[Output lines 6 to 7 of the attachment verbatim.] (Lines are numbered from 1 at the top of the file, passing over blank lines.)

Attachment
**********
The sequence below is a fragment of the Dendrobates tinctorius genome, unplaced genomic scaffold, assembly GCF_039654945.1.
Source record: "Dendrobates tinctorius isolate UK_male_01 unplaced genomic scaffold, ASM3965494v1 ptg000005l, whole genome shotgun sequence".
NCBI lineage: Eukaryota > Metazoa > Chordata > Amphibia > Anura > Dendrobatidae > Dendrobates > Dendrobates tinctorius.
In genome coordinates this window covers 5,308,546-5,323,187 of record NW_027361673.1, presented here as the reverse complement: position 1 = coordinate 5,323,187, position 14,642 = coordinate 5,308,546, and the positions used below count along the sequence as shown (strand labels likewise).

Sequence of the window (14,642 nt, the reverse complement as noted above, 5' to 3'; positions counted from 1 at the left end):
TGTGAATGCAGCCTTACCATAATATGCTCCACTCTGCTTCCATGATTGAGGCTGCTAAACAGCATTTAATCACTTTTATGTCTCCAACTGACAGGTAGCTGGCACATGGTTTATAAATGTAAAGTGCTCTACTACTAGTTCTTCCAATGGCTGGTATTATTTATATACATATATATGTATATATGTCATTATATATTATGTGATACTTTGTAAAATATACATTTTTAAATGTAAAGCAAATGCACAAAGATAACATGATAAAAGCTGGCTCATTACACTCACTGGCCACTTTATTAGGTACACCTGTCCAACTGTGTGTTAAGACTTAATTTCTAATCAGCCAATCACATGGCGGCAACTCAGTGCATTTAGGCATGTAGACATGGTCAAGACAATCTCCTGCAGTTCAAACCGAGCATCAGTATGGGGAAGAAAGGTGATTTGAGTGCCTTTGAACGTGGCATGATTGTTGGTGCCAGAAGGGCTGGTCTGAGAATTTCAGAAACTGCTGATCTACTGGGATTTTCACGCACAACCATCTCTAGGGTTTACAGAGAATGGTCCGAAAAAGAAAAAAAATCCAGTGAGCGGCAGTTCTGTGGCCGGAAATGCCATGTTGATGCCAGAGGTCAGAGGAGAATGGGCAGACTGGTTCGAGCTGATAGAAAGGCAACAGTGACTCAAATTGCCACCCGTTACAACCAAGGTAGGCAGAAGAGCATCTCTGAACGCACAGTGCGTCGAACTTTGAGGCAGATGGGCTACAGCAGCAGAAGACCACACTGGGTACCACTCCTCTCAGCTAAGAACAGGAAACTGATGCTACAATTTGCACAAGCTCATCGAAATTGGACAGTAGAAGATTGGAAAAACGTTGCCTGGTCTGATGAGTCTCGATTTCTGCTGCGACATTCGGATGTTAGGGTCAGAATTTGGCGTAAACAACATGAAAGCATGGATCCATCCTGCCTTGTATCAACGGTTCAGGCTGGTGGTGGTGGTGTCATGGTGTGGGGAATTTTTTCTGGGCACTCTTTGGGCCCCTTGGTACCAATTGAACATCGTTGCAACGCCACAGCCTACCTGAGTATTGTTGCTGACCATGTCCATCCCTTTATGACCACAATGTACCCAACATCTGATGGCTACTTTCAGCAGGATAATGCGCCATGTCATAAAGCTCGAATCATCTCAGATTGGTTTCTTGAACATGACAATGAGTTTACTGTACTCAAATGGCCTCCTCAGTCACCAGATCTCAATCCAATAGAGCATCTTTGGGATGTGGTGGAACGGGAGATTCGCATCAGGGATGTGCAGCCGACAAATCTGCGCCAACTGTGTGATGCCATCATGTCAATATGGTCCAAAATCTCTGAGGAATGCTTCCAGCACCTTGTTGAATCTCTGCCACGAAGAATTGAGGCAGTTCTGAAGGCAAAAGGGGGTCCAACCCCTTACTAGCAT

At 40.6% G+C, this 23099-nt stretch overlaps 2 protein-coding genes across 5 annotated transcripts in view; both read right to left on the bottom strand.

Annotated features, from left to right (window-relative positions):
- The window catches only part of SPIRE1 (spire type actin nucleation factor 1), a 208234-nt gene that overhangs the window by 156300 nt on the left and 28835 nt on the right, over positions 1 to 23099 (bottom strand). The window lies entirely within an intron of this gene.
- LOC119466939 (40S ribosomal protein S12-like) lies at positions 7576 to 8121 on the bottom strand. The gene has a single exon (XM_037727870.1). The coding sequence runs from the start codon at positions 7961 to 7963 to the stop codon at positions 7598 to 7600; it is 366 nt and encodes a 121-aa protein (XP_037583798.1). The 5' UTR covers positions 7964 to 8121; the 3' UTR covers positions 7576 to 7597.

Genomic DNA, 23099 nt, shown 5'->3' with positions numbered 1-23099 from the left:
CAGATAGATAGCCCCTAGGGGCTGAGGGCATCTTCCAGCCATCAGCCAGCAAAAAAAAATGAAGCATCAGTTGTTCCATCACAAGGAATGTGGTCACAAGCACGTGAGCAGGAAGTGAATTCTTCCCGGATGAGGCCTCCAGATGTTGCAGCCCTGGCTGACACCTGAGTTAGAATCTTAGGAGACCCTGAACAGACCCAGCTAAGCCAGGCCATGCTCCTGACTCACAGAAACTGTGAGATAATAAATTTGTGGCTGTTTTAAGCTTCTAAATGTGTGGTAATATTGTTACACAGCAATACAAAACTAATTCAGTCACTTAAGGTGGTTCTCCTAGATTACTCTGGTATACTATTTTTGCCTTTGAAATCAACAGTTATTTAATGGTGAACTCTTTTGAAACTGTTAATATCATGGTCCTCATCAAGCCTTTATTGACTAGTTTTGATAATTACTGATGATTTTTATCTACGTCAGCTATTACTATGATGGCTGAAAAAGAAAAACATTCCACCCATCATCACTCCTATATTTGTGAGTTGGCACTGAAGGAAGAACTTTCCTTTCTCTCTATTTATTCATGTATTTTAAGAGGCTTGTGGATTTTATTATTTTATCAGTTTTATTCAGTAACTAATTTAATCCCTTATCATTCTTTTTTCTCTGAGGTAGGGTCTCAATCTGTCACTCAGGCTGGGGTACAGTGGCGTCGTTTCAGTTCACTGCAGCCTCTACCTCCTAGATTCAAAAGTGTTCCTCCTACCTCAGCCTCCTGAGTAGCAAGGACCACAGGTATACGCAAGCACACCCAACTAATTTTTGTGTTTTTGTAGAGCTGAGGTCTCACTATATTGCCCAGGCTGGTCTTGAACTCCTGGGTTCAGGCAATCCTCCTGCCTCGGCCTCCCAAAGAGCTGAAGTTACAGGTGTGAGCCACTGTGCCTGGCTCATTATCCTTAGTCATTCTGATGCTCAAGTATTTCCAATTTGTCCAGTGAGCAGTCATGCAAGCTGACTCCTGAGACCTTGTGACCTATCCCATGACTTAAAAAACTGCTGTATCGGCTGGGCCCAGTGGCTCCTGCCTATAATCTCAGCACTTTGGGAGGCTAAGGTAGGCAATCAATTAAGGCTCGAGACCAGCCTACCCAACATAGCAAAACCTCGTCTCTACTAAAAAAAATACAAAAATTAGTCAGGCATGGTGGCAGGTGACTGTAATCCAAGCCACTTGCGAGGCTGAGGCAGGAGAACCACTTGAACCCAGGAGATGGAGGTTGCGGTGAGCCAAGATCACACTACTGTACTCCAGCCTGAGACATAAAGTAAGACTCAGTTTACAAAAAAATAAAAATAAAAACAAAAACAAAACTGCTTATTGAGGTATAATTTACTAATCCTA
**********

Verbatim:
TGTGAATGCAGCCTTACCATAATATGCTCCACTCTGCTTCCATGATTGAGGCTGCTAAACAGCATTTAATCACTTTTATGTCTCCAACTGACAGGTAGCTGGCACATGGTTTATAAATGTAAAGTGCTCTACTACTAGTTCTTCCAATGGCTGGTATTATTTATATACATATATATGTATATATGTCATTATATATTATGTGATACTTTGTAAAATATACATTTTTAAATGTAAAGCAAATGCACAAAGATAACATGATAAAAGCTGGCTCATTACACTCACTGGCCACTTTATTAGGTACACCTGTCCAACTGTGTGTTAAGACTTAATTTCTAATCAGCCAATCACATGGCGGCAACTCAGTGCATTTAGGCATGTAGACATGGTCAAGACAATCTCCTGCAGTTCAAACCGAGCATCAGTATGGGGAAGAAAGGTGATTTGAGTGCCTTTGAACGTGGCATGATTGTTGGTGCCAGAAGGGCTGGTCTGAGAATTTCAGAAACTGCTGATCTACTGGGATTTTCACGCACAACCATCTCTAGGGTTTACAGAGAATGGTCCGAAAAAGAAAAAAAATCCAGTGAGCGGCAGTTCTGTGGCCGGAAATGCCATGTTGATGCCAGAGGTCAGAGGAGAATGGGCAGACTGGTTCGAGCTGATAGAAAGGCAACAGTGACTCAAATTGCCACCCGTTACAACCAAGGTAGGCAGAAGAGCATCTCTGAACGCACAGTGCGTCGAACTTTGAGGCAGATGGGCTACAGCAGCAGAAGACCACACTGGGTACCACTCCTCTCAGCTAAGAACAGGAAACTGATGCTACAATTTGCACAAGCTCATCGAAATTGGACAGTAGAAGATTGGAAAAACGTTGCCTGGTCTGATGAGTCTCGATTTCTGCTGCGACATTCGGATGTTAGGGTCAGAATTTGGCGTAAACAACATGAAAGCATGGATCCATCCTGCCTTGTATCAACGGTTCAGGCTGGTGGTGGTGGTGTCATGGTGTGGGGAATTTTTTCTGGGCACTCTTTGGGCCCCTTGGTACCAATTGAACATCGTTGCAACGCCACAGCCTACCTGAGTATTGTTGCTGACCATGTCCATCCCTTTATGACCACAATGTACCCAACATCTGATGGCTACTTTCAGCAGGATAATGCGCCATGTCATAAAGCTCGAATCATCTCAGATTGGTTTCTTGAACATGACAATGAGTTTACTGTACTCAAATGGCCTCCTCAGTCACCAGATCTCAATCCAATAGAGCATCTTTGGGATGTGGTGGAACGGGAGATTCGCATCAGGGATGTGCAGCCGACAAATCTGCGCCAACTGTGTGATGCCATCATGTCAATATGGTCCAAAATCTCTGAGGAATGCTTCCAGCACCTTGTTGAATCTCTGCCACGAAGAATTGAGGCAGTTCTGAAGGCAAAAGGGGGTCCAACCCCTTACTAGCAT

At 40.6% G+C, this 23099-nt stretch overlaps 2 protein-coding genes across 5 annotated transcripts in view; both read right to left on the bottom strand.